Art historian, author, critic and curator RoseLee Goldberg is the founder of Performa, described as the only biennial dedicated to commissioning, presenting and exploring new visual art performance across disciplines. Goldberg is also the author of Performance Art: From Futurism to the Present
(2011) and has worked as a curator at Kitchen in New York, where she presented works by Philip Glass, Laurie Anderson and Meredith Monk to name a few, while also curating the first solo exhibitions by Robert Longo, Cindy Sherman and David Salle. In this interview, which took place when Performa 13 ended on November 24, 2013 (it ran from November 1), Goldberg evaluates the biennial event and considers what the future holds not only for Performa but also for performance itself.
Can you talk a little bit about this year's Performa highlights?As in previous biennials, we had a broad range of work and the contrast made for some startling highlights — Rashid Johnson versus Ryan McNamara, one in the steamroom of a bathhouse, with a play that is gut-wrenching and about race relations in this country, the other playful, clever, entertaining and about the internet and the history of people dancing. At the other end of the spectrum, we had community building works by Polish artist Paweł Althamer, and works about communes by Raqs Media Collective from India; an illustrated lecture on the history of the fist-fight in Surrealism by Shana Lutker, and a surreal performance with opera singers on bicycles, and much more, by Tori Wrånes.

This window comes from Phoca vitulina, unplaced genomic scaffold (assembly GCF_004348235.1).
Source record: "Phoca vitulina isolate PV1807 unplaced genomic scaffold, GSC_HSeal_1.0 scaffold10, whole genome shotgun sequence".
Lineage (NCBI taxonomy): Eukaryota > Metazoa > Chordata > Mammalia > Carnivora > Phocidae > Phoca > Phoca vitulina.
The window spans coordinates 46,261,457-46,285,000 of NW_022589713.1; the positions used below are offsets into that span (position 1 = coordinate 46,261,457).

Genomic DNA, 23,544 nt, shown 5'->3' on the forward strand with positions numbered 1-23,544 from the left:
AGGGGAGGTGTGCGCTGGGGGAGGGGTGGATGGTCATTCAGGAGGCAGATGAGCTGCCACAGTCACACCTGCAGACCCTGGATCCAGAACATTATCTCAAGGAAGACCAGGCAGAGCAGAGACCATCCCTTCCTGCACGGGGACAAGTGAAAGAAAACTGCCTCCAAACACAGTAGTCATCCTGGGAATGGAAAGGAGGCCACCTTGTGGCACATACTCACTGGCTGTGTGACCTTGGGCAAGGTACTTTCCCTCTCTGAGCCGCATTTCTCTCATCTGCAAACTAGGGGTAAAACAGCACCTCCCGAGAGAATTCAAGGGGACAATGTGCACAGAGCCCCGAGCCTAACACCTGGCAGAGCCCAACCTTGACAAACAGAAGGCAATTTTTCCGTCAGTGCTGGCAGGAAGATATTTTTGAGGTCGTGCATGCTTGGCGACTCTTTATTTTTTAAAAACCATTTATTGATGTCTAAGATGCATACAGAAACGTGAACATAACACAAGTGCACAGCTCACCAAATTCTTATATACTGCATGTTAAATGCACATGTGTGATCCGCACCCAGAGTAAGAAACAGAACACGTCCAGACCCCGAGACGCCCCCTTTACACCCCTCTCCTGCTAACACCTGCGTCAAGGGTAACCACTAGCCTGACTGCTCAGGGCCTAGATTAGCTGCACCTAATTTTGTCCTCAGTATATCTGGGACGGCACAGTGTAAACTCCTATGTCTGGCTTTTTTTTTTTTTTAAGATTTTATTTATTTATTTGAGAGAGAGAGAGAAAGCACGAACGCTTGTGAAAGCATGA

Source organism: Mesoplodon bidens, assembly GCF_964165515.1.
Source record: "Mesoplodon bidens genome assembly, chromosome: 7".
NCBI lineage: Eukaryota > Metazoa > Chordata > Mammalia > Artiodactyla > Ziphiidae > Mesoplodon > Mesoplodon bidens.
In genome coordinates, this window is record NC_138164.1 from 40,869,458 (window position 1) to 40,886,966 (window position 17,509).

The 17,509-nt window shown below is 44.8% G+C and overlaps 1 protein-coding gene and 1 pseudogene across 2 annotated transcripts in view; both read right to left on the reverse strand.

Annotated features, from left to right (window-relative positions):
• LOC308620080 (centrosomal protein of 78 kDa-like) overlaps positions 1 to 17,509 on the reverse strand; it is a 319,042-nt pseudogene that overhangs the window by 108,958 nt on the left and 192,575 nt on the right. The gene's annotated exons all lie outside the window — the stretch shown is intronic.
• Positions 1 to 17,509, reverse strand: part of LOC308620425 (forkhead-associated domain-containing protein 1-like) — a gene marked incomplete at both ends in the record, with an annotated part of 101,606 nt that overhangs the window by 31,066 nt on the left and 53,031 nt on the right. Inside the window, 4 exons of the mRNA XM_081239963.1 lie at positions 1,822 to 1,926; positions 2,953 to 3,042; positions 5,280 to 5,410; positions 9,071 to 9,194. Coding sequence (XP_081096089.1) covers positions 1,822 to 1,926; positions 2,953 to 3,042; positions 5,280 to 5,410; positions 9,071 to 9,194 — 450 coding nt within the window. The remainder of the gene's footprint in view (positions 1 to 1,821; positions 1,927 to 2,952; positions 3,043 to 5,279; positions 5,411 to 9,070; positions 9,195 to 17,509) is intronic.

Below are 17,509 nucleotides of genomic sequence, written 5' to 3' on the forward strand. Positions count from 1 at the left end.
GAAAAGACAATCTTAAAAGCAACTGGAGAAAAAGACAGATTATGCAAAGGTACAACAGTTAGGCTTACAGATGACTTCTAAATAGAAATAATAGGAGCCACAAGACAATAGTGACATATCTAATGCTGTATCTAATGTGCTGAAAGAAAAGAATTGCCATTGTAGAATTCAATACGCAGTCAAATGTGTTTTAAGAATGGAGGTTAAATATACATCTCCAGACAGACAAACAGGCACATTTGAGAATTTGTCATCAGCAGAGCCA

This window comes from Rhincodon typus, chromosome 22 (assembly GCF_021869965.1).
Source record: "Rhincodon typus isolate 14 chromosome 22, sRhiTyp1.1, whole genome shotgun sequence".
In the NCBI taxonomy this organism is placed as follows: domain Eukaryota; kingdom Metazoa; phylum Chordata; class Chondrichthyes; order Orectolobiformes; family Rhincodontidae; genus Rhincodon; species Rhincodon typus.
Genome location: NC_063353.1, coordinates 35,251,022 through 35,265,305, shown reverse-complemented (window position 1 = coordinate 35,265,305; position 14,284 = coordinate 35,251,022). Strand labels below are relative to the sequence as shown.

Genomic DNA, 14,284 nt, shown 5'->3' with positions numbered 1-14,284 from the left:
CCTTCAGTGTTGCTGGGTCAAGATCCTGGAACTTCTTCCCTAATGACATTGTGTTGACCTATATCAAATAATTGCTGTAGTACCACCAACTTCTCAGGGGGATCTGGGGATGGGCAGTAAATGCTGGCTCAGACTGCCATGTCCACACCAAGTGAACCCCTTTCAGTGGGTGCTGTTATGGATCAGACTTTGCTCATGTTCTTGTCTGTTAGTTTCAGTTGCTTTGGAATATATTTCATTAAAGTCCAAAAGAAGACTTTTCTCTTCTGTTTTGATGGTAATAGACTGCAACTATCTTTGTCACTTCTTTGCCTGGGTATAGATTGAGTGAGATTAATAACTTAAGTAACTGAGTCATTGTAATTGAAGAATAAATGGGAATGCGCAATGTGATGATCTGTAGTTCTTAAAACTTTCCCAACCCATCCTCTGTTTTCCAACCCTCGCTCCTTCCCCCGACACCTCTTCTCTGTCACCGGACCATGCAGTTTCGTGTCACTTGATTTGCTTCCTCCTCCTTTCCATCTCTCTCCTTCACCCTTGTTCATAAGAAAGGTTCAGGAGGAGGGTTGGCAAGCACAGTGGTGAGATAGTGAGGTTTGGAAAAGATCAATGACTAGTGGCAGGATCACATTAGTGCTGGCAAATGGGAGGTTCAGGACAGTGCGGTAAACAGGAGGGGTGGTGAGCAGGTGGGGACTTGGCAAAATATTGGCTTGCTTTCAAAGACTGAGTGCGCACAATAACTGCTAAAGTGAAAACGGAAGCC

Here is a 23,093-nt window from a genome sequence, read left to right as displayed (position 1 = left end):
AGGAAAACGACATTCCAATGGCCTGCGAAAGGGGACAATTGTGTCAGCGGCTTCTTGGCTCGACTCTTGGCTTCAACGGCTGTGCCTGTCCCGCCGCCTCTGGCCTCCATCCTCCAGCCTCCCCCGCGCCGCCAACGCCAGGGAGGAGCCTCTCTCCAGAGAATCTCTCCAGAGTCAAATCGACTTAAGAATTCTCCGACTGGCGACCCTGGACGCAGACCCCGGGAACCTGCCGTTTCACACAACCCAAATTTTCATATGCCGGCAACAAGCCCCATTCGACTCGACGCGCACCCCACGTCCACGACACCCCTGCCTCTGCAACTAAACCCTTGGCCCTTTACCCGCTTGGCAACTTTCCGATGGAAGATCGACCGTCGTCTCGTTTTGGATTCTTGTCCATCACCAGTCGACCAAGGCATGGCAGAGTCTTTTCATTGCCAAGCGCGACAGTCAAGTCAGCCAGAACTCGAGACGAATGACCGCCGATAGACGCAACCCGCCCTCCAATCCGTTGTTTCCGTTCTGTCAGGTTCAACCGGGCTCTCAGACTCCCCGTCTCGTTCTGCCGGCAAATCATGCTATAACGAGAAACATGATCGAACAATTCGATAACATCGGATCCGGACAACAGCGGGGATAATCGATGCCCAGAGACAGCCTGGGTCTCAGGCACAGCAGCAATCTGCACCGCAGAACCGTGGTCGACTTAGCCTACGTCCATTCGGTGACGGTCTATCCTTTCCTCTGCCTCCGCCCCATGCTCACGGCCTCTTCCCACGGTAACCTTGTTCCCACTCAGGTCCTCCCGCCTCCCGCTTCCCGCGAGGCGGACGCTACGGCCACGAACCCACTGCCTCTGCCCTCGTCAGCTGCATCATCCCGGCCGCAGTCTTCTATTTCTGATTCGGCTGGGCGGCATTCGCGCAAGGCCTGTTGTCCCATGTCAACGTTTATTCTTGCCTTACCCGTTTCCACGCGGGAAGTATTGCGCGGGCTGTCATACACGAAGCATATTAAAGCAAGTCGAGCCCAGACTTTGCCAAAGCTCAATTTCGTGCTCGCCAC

What were the most successful elements of this year's events, in your opinion?
Our booklet and our website. Everyone commented on the clarity of the hard-copy guide to the biennial, and the on-line calendar with background on projects and artists. With more than a hundred artists at over fifty venues, this was crucial. We had more visitors from abroad than ever, with curators, festival directors and artists from Korea, Norway, Poland, France, the UK, Germany and Australia, and our Hub was the busiest ever. The Performa Institute program drew hundreds of people every day to talks by artists